From Rs 25,000 crore to Rs 100 for 100 kanalsThe National Conference government had conceived the Roshni Act to generate Rs 25000 crore for development of power projects in the state sector of Jammu and Kashmir. Senior officials in the Power Development Corporation said that when National Conference government started Baglihar project it had no money. The then chief minister, Dr Farooq Abdullah, pursued the policy of “beg, borrow or steal” to realize the objective.
Realizing money constraints to exploit water resources, the then Finance minister, Abdul Rahim Rather, came up with the idea of Roshni Act. It took five years for the government to come up with the legislation. Till then it had lost seven power projects to the National Hydroelectric Power Corporation including Pakaldul. The projects would now be developed by Chenab Projects Ltd, a joint venture company of NHPC and the JKSPDC.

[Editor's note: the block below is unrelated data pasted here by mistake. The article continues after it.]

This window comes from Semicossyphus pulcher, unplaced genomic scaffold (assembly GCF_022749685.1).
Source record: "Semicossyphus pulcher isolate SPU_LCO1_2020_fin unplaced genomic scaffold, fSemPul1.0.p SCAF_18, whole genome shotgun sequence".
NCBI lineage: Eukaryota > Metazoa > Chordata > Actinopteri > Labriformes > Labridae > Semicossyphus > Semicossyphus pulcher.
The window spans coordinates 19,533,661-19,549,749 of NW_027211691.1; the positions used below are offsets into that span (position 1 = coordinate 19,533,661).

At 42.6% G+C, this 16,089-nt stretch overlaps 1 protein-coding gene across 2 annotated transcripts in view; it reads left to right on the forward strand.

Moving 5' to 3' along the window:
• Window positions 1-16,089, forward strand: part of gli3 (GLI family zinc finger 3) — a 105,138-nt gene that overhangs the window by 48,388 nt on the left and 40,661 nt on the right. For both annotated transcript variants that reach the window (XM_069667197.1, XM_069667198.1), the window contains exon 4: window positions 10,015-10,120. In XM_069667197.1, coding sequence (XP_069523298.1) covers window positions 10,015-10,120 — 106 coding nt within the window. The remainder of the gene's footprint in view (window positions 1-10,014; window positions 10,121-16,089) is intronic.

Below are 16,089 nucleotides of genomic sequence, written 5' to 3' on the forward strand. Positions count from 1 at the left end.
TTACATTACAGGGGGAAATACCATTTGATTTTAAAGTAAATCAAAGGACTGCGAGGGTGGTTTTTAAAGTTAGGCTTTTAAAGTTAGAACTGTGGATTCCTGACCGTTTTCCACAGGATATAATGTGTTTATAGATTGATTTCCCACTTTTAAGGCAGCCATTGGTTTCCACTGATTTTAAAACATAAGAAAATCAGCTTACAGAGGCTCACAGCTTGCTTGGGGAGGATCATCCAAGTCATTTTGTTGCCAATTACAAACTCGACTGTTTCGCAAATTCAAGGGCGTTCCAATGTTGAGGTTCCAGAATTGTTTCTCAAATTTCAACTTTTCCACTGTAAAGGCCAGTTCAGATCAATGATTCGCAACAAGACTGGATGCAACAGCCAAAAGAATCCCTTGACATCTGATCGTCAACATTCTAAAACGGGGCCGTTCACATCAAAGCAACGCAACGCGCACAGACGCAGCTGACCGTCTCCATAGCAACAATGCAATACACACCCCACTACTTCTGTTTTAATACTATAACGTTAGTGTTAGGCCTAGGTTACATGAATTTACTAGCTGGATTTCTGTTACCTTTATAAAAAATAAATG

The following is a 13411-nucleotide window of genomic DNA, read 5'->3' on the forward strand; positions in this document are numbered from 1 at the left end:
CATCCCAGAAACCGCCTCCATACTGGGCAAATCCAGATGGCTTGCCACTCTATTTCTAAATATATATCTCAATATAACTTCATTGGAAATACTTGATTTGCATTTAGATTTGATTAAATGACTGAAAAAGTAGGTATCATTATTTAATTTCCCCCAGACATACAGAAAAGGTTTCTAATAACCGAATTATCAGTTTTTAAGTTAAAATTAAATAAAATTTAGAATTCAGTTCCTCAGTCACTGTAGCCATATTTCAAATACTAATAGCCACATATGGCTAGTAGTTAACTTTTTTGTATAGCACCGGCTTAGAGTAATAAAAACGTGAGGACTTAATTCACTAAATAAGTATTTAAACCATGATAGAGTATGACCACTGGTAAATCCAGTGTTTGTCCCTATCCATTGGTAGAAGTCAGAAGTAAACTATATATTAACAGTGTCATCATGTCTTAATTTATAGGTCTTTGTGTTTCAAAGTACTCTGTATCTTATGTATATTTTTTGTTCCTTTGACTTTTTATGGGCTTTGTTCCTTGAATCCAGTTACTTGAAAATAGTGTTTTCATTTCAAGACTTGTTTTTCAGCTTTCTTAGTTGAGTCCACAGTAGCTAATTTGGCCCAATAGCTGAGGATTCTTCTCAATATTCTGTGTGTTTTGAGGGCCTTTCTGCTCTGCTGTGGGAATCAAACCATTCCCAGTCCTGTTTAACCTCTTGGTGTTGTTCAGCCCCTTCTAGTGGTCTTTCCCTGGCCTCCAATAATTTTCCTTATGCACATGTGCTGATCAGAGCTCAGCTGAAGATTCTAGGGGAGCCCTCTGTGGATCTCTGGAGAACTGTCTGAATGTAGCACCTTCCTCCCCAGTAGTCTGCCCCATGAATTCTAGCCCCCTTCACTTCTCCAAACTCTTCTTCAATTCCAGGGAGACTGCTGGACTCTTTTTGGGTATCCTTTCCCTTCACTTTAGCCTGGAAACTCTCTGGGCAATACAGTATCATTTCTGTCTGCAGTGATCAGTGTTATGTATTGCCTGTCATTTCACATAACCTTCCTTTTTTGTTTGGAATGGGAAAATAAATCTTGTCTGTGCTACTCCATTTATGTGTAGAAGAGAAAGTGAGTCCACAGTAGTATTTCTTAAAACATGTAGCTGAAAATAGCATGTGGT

The NC government had got the concurrence of internationally reputed agencies for funding. The agencies had given detailed project reports to JKSPDC and had agreed to provide 85 per cent financial assistance to the state government in developing these projects. However the centre government sabotaged it by not giving counter guarantees to the State Government forcing the State to hand over seven projects to the NHPC, a government of India corporation.
In 2001, Abdul Rahim Rather came up with the legislation to create separate power fund for the state. The state government presuming it would generate Rs 25000 crore enacted the law, the J&K State Land (Vesting of Ownership Rights to the Occupants) Act 2001.